In this second instalment of KYBS—Know Your Beer Style (yes, I went there)— we build on our first style review, British bitter. If you read the first instalment, you may be wondering what the difference is between British bitter and pale ale? After all, bitter is classified as a pale ale, right? Right. But then Americans came into the mix. And when they started making pale ales, they lightened the colour, added American hops, and as a result American Pale Ales are now in a class of their own.
British bitters have a definite hop presence, but in a somewhat measured way. You’ll notice the hop flavour, but it sits atop a sweet biscuit base. These beers are not bitter by today’s standards (some Imperial IPAs out there punch you in the face with bitterness). In fact, bitters are well balanced, giving equal profile to the malt, hop, and yeast. It’s a beer designed for sessional drinking—you can enjoy two or three of these in one session and find something interesting in every sip, even the last one.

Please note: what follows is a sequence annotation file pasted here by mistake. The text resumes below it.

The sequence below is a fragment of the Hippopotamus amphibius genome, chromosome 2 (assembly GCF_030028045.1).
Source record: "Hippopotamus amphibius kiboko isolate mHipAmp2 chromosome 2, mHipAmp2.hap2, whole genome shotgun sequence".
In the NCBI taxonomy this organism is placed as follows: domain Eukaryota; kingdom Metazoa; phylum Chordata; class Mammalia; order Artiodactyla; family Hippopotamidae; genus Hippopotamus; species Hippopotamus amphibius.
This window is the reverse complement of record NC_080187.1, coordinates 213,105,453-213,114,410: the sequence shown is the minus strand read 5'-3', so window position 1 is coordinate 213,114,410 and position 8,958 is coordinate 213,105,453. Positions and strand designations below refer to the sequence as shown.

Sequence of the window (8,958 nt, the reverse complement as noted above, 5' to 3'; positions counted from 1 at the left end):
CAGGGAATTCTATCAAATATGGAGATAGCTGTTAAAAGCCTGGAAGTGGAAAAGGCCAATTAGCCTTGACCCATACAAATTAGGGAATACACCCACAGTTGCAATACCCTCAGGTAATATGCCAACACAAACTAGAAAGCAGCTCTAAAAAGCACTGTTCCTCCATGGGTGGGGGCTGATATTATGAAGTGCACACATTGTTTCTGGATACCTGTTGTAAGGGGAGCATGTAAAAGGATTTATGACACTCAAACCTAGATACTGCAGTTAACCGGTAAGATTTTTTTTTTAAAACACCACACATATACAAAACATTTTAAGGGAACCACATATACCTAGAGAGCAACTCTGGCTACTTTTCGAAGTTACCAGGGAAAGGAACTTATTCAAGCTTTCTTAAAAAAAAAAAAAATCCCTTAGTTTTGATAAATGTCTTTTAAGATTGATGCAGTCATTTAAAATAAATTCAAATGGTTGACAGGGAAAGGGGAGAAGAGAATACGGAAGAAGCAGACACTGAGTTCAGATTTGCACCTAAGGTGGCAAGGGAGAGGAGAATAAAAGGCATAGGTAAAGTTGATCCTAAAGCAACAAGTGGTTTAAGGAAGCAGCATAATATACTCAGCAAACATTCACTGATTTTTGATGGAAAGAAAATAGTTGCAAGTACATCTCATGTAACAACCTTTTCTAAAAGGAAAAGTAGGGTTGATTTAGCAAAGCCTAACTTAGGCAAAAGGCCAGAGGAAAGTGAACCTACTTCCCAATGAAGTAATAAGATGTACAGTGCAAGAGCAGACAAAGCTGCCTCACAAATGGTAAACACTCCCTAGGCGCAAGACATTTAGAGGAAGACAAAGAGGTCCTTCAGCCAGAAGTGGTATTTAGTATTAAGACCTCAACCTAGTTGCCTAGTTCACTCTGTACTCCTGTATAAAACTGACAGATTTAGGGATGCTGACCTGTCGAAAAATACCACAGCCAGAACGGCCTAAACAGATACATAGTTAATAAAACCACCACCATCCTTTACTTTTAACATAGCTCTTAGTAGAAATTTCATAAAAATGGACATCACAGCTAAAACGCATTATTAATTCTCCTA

If you’re interesting in becoming a craft brewer but are sitting on the fence, maybe these benefits will convince you to join the home brew movement. Let’s get right to it! Here are eight benefits of brewing your own beer.
#1. Make amazing beer
Your beer is hand crafted, and if you’re already thinking of becoming a brewer, chances are you care deeply about the quality of your beer. It’s that care that will help you brew spectacular beers. You can use ingredients that commercial brewers simply can’t because you don’t have to worry about mass production, or making recipes that will sell to a large enough customer base. You can brew the beer you want to taste, regardless of how many different types of ingredients you want to use.